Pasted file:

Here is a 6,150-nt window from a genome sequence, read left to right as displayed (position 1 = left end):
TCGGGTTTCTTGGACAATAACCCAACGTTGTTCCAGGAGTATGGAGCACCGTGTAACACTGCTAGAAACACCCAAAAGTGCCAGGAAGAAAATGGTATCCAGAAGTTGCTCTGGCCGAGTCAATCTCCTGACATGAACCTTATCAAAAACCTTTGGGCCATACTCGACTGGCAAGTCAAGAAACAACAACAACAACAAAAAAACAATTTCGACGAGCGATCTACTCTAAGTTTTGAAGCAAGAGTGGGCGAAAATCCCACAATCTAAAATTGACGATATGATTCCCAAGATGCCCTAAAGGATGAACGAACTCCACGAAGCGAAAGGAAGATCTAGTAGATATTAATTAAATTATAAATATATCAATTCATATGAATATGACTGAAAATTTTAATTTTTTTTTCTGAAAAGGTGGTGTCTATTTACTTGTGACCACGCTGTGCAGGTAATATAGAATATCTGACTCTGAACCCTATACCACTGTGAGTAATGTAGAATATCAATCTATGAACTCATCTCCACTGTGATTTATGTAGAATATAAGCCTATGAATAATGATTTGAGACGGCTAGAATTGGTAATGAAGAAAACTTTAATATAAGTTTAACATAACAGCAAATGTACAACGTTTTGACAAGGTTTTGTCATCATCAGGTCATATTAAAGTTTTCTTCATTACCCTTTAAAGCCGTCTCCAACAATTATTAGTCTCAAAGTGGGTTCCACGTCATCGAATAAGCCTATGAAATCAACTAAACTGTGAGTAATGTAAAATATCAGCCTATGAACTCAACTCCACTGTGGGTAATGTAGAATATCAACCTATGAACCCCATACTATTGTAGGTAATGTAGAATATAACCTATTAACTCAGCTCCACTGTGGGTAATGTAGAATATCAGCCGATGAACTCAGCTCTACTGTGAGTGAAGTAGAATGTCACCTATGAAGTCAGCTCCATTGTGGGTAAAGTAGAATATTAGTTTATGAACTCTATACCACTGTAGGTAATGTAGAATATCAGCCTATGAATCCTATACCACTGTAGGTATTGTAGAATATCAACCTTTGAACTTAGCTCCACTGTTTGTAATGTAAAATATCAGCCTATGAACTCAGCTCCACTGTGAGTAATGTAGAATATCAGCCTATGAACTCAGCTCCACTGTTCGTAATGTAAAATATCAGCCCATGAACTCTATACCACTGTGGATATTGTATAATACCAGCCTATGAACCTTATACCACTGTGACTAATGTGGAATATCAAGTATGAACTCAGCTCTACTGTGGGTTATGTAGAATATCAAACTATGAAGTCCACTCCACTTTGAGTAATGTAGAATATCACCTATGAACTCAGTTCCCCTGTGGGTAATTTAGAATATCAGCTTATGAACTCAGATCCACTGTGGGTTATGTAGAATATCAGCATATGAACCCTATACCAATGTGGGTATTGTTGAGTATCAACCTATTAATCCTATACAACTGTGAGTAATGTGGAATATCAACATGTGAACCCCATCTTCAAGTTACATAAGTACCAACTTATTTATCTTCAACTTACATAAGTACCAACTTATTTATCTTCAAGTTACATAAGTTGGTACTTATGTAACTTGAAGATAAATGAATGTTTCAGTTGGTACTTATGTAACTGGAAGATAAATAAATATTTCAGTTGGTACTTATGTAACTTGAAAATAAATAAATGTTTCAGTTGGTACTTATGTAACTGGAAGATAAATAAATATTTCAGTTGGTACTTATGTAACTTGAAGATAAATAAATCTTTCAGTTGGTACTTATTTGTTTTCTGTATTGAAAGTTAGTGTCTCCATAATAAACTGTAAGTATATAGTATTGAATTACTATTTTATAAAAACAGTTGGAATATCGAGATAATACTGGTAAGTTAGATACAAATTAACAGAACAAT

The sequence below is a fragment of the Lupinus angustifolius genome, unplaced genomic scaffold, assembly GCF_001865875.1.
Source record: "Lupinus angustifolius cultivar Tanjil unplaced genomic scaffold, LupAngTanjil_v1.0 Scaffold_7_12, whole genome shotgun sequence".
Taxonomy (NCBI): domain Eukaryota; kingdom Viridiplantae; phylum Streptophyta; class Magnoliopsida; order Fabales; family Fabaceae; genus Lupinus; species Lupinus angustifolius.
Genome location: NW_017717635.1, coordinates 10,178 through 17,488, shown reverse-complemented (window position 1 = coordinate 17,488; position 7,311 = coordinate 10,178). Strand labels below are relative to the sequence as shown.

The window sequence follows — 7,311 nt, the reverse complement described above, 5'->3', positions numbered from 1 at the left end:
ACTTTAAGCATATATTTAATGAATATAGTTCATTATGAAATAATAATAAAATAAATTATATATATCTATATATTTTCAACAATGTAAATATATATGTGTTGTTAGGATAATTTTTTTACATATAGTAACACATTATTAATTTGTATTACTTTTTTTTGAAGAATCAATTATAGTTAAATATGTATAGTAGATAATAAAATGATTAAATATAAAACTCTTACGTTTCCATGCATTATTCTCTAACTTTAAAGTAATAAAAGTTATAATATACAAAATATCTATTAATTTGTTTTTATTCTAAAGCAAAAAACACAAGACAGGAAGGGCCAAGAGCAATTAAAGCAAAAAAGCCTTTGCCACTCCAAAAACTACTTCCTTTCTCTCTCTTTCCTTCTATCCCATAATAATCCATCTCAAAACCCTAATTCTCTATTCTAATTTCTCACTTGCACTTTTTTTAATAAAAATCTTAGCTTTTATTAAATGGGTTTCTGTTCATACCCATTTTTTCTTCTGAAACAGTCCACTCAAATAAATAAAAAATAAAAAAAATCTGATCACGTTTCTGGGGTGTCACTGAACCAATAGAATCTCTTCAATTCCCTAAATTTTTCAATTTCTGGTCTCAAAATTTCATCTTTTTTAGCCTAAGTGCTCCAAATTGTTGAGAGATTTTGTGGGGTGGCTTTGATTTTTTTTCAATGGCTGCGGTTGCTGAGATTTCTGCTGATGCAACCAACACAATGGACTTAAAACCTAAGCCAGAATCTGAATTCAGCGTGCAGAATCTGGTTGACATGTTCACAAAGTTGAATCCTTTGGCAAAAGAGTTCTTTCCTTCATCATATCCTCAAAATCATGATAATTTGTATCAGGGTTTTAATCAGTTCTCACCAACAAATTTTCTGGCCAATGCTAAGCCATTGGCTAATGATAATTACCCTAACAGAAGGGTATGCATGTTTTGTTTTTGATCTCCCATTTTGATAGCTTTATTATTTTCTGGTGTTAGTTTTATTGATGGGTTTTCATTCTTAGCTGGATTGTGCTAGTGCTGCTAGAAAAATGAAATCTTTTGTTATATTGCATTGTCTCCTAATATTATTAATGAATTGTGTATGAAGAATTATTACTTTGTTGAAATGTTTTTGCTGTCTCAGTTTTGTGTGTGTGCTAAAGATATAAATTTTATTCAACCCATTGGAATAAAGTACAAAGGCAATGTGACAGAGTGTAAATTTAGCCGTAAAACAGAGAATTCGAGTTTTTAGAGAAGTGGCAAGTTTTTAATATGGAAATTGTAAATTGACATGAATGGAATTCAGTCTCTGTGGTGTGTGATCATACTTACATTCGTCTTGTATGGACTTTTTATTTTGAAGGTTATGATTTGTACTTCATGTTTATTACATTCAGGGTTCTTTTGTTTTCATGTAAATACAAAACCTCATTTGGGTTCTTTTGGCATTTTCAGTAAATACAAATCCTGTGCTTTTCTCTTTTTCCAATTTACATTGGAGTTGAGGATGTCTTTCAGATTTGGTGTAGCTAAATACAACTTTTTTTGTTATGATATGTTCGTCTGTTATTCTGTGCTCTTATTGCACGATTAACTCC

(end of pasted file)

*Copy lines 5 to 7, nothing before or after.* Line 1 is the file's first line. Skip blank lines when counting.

Taxonomy (NCBI): domain Eukaryota; kingdom Viridiplantae; phylum Streptophyta; class Magnoliopsida; order Fabales; family Fabaceae; genus Lupinus; species Lupinus angustifolius.
Genome location: NW_017717635.1, coordinates 10,178 through 17,488, shown reverse-complemented (window position 1 = coordinate 17,488; position 7,311 = coordinate 10,178). Strand labels below are relative to the sequence as shown.

The window sequence follows — 7,311 nt, the reverse complement described above, 5'->3', positions numbered from 1 at the left end: